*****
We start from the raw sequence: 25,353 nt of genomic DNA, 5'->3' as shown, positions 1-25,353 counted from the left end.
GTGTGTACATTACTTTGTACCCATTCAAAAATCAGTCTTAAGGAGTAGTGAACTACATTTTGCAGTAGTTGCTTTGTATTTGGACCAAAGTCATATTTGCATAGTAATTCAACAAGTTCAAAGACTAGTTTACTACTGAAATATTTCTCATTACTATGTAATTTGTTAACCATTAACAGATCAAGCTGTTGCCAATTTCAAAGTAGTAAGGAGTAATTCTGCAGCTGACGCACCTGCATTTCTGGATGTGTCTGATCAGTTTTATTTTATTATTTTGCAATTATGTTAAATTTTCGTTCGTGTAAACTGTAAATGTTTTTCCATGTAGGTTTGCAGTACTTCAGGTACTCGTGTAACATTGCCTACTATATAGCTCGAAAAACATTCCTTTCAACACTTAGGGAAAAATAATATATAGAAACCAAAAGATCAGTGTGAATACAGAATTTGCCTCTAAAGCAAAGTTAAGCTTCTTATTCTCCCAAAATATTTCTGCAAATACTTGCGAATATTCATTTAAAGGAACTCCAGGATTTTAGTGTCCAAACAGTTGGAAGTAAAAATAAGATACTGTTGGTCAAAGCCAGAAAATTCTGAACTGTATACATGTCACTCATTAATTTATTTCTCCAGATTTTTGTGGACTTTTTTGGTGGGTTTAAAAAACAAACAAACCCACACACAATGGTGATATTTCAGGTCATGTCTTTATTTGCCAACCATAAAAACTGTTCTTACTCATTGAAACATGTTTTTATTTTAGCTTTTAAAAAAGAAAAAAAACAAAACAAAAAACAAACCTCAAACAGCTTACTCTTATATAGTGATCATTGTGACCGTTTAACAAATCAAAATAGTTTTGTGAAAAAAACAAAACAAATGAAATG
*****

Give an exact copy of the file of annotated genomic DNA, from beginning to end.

We start from the raw sequence: 25,353 nt of genomic DNA, 5'->3' as shown, positions 1-25,353 counted from the left end.
GTGTGTACATTACTTTGTACCCATTCAAAAATCAGTCTTAAGGAGTAGTGAACTACATTTTGCAGTAGTTGCTTTGTATTTGGACCAAAGTCATATTTGCATAGTAATTCAACAAGTTCAAAGACTAGTTTACTACTGAAATATTTCTCATTACTATGTAATTTGTTAACCATTAACAGATCAAGCTGTTGCCAATTTCAAAGTAGTAAGGAGTAATTCTGCAGCTGACGCACCTGCATTTCTGGATGTGTCTGATCAGTTTTATTTTATTATTTTGCAATTATGTTAAATTTTCGTTCGTGTAAACTGTAAATGTTTTTCCATGTAGGTTTGCAGTACTTCAGGTACTCGTGTAACATTGCCTACTATATAGCTCGAAAAACATTCCTTTCAACACTTAGGGAAAAATAATATATAGAAACCAAAAGATCAGTGTGAATACAGAATTTGCCTCTAAAGCAAAGTTAAGCTTCTTATTCTCCCAAAATATTTCTGCAAATACTTGCGAATATTCATTTAAAGGAACTCCAGGATTTTAGTGTCCAAACAGTTGGAAGTAAAAATAAGATACTGTTGGTCAAAGCCAGAAAATTCTGAACTGTATACATGTCACTCATTAATTTATTTCTCCAGATTTTTGTGGACTTTTTTGGTGGGTTTAAAAAACAAACAAACCCACACACAATGGTGATATTTCAGGTCATGTCTTTATTTGCCAACCATAAAAACTGTTCTTACTCATTGAAACATGTTTTTATTTTAGCTTTTAAAAAAGAAAAAAAACAAAACAAAAAACAAACCTCAAACAGCTTACTCTTATATAGTGATCATTGTGACCGTTTAACAAATCAAAATAGTTTTGTGAAAAAAACAAAACAAATGAAATG